“Hi, I’m Jody García, a journalist from Guatemala, currently working for Plaza Pública and as a stringer for The New York Times. I’m part of the Alfred Friendly Fellowship Program, sponsored by the University of Missouri School of Journalism. As part of this opportunity, I am doing a three-month internship at the Miami Herald/El Nuevo Herald where I’m covering the situation of the Central American communities in Miami.”

This is how I have introduced myself to dozens of people over the last two months. Saying it fills me with pride. On April 23, after many months of waiting due to the pandemic, I landed at the airport in Columbia, Missouri. On my phone I had the instructions for the start of this three-month program and my backpack was full of new notebooks to write down the learnings and experiences of this time.

Months before this moment, I had seen the profiles of the other fellows and tried to memorize their faces to be alert to find them during the trip. That’s how I met Indunil Usgoda Arachchi, a Sri Lankan journalist, at the Columbia airport. At that moment I knew that the adventure had begun. Together we found David Reed, the director of this program, with whom we spent months exchanging emails about the fellowship.

Indunil and I were the first to arrive at the house where we would stay for the next ten days. That afternoon we saw the other fellows arrive one by one. By midnight that day there were already eight of us in that house, exhausted from the trip but full of excitement at finally meeting each other.

India, Sri Lanka, Bhutan, Nepal, Bangladesh, Russia and Guatemala. This program was full of diversity. That allowed me to get to know new cultures and also understand that although with different characteristics, independent journalists face the same threats in different parts of the world.

When our classes started, I learned a lot from the intercultural relations session with Professor Shawn Bates. His lessons helped me to have a more grounded vision of what I could expect during my time in the United States, how to introduce myself and build better relationships with the people around me. 

I had some very deep thoughts about what my job at the Miami Herald newsroom would be like when all of us fellows had a long conversation with James Wright, Deputy Editor in Chief,  South Asia section of the Organized Crime and Corruption Reporting Project. His advice on how to function in the journalistic world of the United States stayed with me throughout this time.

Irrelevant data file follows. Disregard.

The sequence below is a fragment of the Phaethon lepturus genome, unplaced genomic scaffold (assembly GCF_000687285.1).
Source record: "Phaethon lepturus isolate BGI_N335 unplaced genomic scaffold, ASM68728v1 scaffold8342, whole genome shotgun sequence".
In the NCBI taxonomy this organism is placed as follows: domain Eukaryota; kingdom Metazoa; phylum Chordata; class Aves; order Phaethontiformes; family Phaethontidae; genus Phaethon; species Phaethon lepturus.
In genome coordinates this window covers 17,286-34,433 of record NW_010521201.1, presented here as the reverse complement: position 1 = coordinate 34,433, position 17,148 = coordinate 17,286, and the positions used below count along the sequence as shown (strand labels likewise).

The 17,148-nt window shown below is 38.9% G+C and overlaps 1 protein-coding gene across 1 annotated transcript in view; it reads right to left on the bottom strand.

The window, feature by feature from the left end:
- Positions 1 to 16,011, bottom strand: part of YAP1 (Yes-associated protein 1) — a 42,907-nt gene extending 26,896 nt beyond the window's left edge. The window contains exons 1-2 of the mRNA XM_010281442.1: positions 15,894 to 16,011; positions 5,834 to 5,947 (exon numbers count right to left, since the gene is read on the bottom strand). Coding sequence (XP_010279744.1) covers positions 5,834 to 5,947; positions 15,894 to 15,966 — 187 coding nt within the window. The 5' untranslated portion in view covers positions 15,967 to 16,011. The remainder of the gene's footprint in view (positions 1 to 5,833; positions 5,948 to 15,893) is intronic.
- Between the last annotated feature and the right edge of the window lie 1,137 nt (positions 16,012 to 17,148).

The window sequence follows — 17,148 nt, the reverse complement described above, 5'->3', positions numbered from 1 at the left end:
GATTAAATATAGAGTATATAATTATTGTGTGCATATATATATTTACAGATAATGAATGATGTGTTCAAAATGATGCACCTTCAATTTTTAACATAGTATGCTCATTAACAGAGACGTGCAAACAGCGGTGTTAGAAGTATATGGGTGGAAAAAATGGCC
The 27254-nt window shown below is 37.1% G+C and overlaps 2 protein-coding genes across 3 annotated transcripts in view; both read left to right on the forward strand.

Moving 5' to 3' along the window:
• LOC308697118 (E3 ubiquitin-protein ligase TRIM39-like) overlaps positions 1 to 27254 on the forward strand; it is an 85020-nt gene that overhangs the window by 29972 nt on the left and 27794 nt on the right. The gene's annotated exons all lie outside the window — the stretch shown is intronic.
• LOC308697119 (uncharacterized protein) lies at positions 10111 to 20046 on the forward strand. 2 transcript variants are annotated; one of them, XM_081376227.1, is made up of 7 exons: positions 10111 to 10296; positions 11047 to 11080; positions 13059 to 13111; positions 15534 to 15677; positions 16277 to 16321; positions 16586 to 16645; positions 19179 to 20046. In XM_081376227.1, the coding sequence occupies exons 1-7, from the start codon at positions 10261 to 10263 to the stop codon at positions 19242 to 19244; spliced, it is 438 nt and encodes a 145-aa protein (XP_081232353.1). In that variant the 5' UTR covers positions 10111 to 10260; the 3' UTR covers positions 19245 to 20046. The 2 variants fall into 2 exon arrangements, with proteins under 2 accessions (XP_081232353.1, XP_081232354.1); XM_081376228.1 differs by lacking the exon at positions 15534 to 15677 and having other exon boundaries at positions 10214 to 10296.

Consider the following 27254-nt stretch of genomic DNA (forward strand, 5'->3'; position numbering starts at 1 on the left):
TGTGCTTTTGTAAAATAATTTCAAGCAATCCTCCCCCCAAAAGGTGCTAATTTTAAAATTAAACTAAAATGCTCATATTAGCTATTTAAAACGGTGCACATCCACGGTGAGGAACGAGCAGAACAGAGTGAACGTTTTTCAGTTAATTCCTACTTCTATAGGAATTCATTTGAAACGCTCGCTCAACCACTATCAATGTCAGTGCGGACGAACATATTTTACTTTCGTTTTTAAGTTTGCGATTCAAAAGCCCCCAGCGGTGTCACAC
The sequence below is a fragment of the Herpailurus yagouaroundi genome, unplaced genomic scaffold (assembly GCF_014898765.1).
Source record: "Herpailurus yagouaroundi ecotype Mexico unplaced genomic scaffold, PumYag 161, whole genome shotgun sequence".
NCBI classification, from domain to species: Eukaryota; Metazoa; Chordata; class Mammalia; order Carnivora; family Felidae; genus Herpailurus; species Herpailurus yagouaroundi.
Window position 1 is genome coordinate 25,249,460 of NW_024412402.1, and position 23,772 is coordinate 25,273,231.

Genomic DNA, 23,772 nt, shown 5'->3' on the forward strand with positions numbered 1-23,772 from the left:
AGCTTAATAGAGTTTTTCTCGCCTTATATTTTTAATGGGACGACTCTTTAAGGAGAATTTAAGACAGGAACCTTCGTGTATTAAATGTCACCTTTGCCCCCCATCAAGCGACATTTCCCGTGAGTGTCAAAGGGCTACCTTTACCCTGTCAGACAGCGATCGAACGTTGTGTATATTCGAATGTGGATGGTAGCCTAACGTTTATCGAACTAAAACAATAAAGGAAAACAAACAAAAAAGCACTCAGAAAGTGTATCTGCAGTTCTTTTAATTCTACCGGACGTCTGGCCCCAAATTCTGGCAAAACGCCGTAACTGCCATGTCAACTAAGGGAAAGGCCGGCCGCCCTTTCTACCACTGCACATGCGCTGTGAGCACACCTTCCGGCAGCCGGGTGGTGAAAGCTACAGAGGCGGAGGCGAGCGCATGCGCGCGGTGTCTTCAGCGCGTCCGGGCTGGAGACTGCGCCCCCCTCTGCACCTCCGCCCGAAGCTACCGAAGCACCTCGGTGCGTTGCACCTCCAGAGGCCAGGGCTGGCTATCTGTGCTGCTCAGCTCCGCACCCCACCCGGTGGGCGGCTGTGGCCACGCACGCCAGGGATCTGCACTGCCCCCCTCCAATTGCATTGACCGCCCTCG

The classes on fact checking, investigative journalism, data journalism and audiovisual journalism gave me tools that I will continue to practice and apply throughout my career and that will help me find new ways of telling stories. In this part I highlight the cha-cha-cha technique to edit videos in an interesting and attractive way for the audience.

After the training days, I said goodbye to the fellows to start the second part of this opportunity. I traveled to Miami to settle there for three months and work with El Nuevo Herald/Miami Herald covering the Central American communities of this city.

Although the newsroom is not open, through video calls, voice calls and emails I was able to feel a warm welcome from the team. One of my first assignments was to tell the story of Central American migrant women who clean luxury buildings in Miami, earning the lowest minimum wage in the United States in this sector.

It was interesting to report this story because usually in Guatemala we read and listen to the stories of migrants when they leave the country and part of their journey as undocumented, but not much is known about what happens when they arrive in the United States.

I was impressed with the story of these migrant women because despite the adverse conditions in which they find themselves, they are fighting for their labor rights, to improve their living conditions and specifically to increase the minimum wage.

Along the same lines, I met Sergio, a 19-year-old Guatemalan who recently arrived in Florida after having crossed Mexico and the border desert with only a backpack and a cell phone, with which he took videos to tell his story on YouTube. Although he is new to this city and lives hidden from the immigration authorities, his case serves to illustrate how the precarious social situation forces young people to flee my country, Guatemala.

This approach to the reality experienced by millions of people in Central America helped me to think of new ways of doing journalism, to find ways to incorporate data and, above all, to collaborate with other media outlets outside the region so that the reports have a greater impact.

It has been a little over two months since I arrived in the United States to be part of this prestigious program and the entire experience has exceeded my expectations. I have learned about new technology to do journalism; I lost my fear of Excel and Google Sheets, and I made new contacts that will allow me to take my coverage beyond the borders of the country.

I am very excited about what awaits me in the last days of the program and I am already very proud to be an Alfred Friendly Fellow.

[Here’s a link to Jody’s most recent article in the Miami Herald, about a corrupt former minister in Guatemala who laundered money in Miami]

OCCRP’s James Wright speaks with Fellows about U.S. newsroom practices (Jody seated in foreground)